The global non-life insurance industry experienced a modest growth in premium volumes during 2011. The global economic slowdown, particularly in Europe, was the primary culprit. Sluggish growth was somewhat offset by the trend of rising premium rates in certain regions and lines of business. Overall, however, industry profitability remained under pressure globally as a result of record losses from catastrophic events in 2011 and a sub-par investment environment. Growth appears uncertain for the near future, as the slowdown in Europe and North America continues to forestall economic growth in Asia-Pacific.
The non-life insurance industry is experiencing both top- and bottom-line pressures. While growth has been slow over the last five years, future growth also seems uncertain. The after-effects of the 2008 global financial crisis, an ongoing economic crisis in Europe, and a continued slow-down in the United States and Asia-Pacific economies have negatively impacted investment income for insurance companies. Because of the global macro reasons noted above as well as sweeping changes in technology, the non-life insurance industry is witnessing shifting trends in the three core functions of the insurance value chain–front office, policy administration and underwriting, and claims.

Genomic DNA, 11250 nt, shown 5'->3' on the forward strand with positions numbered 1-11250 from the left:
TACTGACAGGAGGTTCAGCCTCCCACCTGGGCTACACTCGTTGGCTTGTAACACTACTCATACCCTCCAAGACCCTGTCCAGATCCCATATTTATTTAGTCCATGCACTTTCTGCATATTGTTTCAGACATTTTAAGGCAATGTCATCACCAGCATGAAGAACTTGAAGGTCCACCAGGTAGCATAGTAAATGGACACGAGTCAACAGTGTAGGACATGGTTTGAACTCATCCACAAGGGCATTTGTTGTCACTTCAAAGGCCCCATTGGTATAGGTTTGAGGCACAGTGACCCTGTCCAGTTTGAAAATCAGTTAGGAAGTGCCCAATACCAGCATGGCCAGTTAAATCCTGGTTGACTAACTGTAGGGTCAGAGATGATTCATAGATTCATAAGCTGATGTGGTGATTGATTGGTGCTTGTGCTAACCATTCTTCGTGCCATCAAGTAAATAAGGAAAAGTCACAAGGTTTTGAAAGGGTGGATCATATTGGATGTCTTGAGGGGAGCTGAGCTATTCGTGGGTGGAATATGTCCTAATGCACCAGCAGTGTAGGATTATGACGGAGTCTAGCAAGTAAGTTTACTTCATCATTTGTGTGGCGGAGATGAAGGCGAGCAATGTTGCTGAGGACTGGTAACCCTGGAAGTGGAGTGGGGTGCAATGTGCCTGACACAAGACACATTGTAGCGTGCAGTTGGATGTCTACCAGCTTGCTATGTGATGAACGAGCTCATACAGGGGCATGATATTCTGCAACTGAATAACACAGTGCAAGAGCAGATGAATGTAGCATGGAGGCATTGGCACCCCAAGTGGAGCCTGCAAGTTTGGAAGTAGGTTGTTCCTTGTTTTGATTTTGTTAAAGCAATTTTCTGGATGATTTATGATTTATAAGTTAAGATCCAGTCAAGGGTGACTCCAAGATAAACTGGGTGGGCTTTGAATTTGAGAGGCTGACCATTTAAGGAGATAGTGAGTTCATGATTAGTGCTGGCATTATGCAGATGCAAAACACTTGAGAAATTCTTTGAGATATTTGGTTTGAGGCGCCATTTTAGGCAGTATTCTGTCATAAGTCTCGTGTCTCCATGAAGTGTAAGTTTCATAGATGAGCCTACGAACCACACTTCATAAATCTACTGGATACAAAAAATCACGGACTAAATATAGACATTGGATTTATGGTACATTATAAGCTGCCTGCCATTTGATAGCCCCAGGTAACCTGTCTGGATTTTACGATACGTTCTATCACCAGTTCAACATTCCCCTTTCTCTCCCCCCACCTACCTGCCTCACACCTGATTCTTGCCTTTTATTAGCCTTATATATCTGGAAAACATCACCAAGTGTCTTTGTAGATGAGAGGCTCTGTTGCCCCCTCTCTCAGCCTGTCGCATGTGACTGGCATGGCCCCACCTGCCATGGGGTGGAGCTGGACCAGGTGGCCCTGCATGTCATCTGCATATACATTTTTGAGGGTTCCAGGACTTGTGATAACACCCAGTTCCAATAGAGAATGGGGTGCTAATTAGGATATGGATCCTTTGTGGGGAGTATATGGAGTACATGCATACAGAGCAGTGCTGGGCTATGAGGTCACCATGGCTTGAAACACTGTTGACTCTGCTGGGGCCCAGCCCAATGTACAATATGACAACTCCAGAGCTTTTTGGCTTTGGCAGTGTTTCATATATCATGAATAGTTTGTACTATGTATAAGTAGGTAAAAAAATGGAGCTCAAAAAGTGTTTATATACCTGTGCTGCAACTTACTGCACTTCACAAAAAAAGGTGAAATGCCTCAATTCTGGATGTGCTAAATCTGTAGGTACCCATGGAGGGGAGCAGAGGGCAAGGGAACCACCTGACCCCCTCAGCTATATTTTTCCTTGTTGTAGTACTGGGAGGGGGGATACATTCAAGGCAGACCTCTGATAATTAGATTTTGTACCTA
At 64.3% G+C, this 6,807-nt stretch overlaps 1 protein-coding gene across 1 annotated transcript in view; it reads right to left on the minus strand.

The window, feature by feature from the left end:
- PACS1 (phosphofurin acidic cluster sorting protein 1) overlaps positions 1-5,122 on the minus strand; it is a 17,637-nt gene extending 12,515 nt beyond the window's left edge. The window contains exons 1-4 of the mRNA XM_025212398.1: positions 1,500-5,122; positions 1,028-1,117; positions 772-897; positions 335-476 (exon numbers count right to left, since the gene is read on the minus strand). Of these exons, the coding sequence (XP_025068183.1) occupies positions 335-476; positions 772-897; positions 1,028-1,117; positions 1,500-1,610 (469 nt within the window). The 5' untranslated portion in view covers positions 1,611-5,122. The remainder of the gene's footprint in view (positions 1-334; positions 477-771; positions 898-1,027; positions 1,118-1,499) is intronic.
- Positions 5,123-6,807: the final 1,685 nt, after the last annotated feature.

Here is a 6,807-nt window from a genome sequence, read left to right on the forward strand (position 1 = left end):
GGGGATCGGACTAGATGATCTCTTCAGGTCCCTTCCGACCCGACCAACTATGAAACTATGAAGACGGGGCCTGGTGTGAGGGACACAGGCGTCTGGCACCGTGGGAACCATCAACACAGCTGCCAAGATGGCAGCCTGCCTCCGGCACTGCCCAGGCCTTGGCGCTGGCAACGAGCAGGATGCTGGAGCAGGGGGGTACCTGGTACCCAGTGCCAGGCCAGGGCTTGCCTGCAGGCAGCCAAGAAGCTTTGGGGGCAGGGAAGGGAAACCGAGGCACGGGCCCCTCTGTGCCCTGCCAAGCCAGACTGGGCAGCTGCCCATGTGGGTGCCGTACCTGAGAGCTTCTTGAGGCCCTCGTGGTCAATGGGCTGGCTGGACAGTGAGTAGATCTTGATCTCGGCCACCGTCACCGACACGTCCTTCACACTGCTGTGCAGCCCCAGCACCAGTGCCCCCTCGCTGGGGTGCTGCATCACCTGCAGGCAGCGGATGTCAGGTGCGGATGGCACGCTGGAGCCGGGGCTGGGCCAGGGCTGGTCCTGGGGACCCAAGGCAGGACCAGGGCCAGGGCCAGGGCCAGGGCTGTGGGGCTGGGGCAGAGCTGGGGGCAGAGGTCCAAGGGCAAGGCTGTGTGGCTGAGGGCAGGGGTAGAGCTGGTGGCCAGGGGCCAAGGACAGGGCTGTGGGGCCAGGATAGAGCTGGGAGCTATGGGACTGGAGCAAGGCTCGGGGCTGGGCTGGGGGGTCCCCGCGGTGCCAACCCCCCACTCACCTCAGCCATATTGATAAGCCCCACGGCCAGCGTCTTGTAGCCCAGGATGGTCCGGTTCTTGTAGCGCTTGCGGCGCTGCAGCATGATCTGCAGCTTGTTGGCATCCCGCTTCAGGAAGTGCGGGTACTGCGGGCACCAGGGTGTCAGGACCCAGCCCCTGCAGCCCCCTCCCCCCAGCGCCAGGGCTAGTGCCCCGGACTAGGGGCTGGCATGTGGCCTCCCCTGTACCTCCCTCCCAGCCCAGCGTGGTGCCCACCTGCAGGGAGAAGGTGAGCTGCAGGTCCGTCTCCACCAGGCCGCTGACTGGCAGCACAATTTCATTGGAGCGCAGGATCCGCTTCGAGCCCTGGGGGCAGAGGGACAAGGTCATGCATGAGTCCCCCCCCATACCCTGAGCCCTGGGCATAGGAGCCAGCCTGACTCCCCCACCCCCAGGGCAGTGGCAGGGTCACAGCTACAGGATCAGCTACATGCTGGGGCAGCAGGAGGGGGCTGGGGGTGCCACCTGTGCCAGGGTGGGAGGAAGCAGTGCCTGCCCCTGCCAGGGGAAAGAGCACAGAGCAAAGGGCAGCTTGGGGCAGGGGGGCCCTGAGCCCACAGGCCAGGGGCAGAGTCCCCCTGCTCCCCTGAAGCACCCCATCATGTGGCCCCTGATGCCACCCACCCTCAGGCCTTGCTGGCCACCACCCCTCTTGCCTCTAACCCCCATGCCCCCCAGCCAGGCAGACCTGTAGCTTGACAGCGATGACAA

This paper examines key trends emerging in the policy administration and underwriting function as insurers seek to operate more efficiently and cost-effectively, as well as improve customer service.